Garbhadhana also called Garbhalambhanam, literally means attaining the wealth of the womb.It is a private rite of passage, marking the intent of a couple to have a child. It is a ceremony performed before conception and impregnation. In some ancient texts, the word simply refers to the rite of passage where the couple have sex to have a child, and no ceremonies are mentioned. Scholars trace this rite to Vedic hymns, such as those in sections of the Rigveda, where repeated prayers for progeny and prosperity are solemnised.
प्रजां च धत्तं द्रविणं च धत्तम्
bestow upon us progeny and affluence
The Vedic texts have many passages, where the hymn solemnises the desire for having a child, without specifying the gender of the child.
विष्णुर्योनिं कल्पयतु त्वष्टा रूपाणि पिंशतु । आ सिञ्चतु प्रजापतिर्धाता गर्भं दधातु ते ॥१॥
गर्भं धेहि सिनीवालि गर्भं धेहि सरस्वति । गर्भं ते अश्विनौ देवावा धत्तां पुष्करस्रजा ॥२॥
हिरण्ययी अरणी यं निर्मन्थतो अश्विना । तं ते गर्भं हवामहे दशमे मासि सूतवे ॥३॥
May Vishnu construct the womb, may Twashtri fabricate the member, may Prajapati sprinkle the seed, may Dhatri cherish thy embryo;
Sustain the embryo Sinivali, sustain the embryo Saraswati, may the divine Aswins, garlanded with lotuses, sustain thy embryo;
We invoke thy embryo which the Aswins have churned with the golden pieces of Arani (firewood), that thou mayest bring it forth in the tenth month.
The desire for progeny, without mentioning gender, is in many other books of the Rigveda. in The Atharva Veda ritual invitation to the wife, by her husband to mount the bed for conception, "being happy in mind, here mount the bed; give birth to children for me, your husband".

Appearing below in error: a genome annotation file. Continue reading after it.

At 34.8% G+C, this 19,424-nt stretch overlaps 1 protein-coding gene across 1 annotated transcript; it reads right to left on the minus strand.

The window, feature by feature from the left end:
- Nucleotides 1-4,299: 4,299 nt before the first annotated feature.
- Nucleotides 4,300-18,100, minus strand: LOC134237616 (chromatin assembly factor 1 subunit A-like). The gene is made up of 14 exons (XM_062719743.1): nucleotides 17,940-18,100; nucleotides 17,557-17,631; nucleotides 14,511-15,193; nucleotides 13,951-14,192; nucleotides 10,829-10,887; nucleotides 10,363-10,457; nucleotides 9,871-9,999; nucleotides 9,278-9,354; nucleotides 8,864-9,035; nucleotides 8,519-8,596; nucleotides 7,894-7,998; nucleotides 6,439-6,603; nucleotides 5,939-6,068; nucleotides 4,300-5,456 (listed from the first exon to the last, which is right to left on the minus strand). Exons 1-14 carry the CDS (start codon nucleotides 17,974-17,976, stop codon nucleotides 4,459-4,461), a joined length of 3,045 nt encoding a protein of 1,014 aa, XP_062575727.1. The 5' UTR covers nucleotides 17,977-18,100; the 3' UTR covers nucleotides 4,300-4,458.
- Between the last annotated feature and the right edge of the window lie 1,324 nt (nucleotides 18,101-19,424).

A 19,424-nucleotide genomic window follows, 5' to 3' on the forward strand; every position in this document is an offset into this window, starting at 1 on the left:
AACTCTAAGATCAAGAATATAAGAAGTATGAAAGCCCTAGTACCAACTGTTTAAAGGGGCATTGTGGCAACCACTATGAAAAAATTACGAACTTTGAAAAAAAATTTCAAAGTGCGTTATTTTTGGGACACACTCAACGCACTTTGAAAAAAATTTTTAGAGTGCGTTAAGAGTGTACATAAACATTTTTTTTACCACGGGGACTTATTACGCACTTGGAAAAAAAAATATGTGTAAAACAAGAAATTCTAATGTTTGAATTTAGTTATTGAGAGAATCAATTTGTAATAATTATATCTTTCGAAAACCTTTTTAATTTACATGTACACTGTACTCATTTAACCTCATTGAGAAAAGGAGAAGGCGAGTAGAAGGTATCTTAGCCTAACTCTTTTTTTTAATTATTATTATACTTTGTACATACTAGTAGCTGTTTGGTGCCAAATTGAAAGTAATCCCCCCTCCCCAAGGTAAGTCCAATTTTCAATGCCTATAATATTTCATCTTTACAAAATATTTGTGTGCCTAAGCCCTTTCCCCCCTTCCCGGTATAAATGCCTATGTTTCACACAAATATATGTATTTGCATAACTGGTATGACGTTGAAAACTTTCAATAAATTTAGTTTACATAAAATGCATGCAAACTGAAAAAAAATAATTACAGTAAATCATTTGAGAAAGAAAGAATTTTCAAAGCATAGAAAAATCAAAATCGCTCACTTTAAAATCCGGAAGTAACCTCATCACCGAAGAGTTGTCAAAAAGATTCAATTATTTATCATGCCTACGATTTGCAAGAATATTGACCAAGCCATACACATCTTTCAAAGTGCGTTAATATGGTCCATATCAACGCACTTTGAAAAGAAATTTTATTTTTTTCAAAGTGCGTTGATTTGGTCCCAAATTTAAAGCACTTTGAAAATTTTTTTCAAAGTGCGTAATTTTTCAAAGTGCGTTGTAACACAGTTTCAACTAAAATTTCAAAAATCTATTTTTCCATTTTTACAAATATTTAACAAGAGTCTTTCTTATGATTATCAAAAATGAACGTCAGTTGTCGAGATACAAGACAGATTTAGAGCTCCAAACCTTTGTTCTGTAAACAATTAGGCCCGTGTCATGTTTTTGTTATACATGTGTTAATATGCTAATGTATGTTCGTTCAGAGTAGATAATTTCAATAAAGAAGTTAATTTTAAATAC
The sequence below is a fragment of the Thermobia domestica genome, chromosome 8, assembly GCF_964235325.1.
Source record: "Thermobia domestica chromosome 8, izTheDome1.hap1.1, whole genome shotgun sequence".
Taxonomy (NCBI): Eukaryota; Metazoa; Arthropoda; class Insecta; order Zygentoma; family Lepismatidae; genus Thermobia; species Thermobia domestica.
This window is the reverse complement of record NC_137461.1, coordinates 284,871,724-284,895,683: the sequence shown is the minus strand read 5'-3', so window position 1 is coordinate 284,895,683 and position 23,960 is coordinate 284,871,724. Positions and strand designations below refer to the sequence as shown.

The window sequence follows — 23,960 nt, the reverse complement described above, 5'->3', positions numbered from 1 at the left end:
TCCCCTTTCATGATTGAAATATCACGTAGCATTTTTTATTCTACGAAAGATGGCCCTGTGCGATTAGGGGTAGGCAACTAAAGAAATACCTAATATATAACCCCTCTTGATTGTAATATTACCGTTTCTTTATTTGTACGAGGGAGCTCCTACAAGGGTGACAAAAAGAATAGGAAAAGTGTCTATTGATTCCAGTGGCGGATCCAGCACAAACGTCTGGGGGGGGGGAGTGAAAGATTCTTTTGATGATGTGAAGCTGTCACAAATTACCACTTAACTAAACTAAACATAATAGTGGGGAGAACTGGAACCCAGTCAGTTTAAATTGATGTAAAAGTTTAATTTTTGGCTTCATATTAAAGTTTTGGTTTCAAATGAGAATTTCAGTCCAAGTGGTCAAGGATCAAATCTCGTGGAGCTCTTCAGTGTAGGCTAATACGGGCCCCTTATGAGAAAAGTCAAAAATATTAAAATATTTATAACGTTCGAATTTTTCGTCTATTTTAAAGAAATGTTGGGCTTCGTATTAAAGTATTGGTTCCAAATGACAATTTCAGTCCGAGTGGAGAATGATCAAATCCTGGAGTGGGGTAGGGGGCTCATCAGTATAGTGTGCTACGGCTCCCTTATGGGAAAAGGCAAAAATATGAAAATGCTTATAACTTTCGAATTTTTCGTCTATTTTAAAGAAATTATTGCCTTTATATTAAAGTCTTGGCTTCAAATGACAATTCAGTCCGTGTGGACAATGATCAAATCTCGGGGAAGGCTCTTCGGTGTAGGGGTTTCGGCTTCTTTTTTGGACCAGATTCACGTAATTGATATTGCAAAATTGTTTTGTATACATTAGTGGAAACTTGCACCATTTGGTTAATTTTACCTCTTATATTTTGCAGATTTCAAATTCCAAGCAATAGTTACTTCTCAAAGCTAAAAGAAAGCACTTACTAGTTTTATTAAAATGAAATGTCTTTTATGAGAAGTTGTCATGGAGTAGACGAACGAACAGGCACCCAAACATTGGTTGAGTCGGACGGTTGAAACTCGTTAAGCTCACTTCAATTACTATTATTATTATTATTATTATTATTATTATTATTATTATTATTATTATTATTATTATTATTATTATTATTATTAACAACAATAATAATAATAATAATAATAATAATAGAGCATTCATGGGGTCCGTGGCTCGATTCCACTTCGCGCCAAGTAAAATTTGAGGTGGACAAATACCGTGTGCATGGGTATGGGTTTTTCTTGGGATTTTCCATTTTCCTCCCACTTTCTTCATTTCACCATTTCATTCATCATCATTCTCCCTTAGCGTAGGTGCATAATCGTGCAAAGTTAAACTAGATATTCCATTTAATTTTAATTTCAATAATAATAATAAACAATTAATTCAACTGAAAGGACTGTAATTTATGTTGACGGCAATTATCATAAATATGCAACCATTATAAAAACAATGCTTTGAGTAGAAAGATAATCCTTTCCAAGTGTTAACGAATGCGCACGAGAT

Later texts, such as the Brihadaranyaka Upanishad, in the last chapter detailing the education of a student, include lessons for his Grihastha stage of life. There, the student is taught, that as a husband, he should cook rice for the wife, and they together eat the food in certain way depending on whether they wish for the birth of a daughter or a son, as follows.
Vivaha(marriage) is the rite of passage and rituals. with marriage While there are many rituals in Hinduism, vivaha (wedding) is the most extensive personal ritual an adult Hindu undertakes in his or her life.
The wedding rites and ceremonies begin with the engagement of a couple, and extend to rites of passage after the completion of wedding. They are typically very colorful, and celebrations may extend for several days. The detailed rituals and process in a Hindu wedding vary. Nevertheless, there are a few key rituals common in Hindu weddings - Kanyadaan, Panigrahana, and Saptapadi, which are respectively, giving away of daughter by the father, voluntarily holding hand near the fire to signify union, and taking seven steps with each step includes a promise to each other before fire. The Vivaha sanskara is essentially a Vedic homa ritual, with recitation of Vedic hymns. The primary witness of a Hindu marriage is the Vedic fire-deity Agni, in the presence of family and friends.
Post-wedding rites of passage include Grihapravesa – the welcoming of the bride to her new home by groom's mother, father, brother(s), or sister(s), and other relatives. Chaturthikarma – literally, "the rite performed on the fourth day after wedding", is the rite where the first domestic fire is lit marking the food-related householder life of the new couple.
Honeymoon, or the act of first sexual intercourse after the wedding is known as Nishekam.